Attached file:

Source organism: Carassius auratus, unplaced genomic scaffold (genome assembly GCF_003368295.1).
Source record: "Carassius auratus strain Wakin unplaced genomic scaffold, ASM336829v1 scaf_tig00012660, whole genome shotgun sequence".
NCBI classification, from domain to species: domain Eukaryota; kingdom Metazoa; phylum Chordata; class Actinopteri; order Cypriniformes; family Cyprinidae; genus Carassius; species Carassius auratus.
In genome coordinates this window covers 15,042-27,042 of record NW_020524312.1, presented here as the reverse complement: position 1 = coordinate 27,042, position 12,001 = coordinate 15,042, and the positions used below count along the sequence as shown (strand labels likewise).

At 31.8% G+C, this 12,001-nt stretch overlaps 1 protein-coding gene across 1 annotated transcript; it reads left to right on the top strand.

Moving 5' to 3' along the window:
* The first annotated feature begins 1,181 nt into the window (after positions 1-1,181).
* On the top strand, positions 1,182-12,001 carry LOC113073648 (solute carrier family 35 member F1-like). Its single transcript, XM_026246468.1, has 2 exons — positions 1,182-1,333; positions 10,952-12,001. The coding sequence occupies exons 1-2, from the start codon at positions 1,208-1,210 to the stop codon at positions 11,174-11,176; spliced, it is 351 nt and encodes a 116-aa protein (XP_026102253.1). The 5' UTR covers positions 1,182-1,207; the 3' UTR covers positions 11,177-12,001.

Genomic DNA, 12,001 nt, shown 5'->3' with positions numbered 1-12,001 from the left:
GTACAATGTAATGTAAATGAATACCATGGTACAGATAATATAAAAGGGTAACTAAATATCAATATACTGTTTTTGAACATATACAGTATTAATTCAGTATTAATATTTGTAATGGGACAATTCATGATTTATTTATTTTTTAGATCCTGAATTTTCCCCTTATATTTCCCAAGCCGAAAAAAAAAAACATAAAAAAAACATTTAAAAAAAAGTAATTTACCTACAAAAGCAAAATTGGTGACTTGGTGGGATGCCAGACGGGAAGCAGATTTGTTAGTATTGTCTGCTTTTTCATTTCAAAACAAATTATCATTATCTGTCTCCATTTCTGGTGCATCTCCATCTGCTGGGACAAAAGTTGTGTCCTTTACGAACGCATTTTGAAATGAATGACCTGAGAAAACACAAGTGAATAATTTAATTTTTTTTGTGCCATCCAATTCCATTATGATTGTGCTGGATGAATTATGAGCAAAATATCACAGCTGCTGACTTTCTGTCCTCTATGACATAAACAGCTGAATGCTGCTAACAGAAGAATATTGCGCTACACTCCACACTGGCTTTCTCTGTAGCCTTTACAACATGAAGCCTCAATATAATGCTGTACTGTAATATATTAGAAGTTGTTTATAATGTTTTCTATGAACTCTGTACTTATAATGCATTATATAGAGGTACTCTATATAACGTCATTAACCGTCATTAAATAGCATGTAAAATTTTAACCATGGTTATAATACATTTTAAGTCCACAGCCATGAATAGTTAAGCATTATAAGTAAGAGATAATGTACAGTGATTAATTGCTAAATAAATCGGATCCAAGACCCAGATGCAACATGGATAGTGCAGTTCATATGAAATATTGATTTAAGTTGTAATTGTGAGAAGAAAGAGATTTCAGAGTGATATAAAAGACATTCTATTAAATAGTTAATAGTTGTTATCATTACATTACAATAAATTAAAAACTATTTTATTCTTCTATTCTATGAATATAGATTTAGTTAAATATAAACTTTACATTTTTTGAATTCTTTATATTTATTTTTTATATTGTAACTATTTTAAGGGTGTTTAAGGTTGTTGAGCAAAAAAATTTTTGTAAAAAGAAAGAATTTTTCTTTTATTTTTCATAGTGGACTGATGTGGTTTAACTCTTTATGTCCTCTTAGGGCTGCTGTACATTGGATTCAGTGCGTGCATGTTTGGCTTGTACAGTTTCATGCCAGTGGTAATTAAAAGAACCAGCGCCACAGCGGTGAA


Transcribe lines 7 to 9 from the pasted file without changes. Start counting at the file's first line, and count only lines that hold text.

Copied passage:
* The first annotated feature begins 1,181 nt into the window (after positions 1-1,181).
* On the top strand, positions 1,182-12,001 carry LOC113073648 (solute carrier family 35 member F1-like). Its single transcript, XM_026246468.1, has 2 exons — positions 1,182-1,333; positions 10,952-12,001. The coding sequence occupies exons 1-2, from the start codon at positions 1,208-1,210 to the stop codon at positions 11,174-11,176; spliced, it is 351 nt and encodes a 116-aa protein (XP_026102253.1). The 5' UTR covers positions 1,182-1,207; the 3' UTR covers positions 11,177-12,001.

Genomic DNA, 12,001 nt, shown 5'->3' with positions numbered 1-12,001 from the left: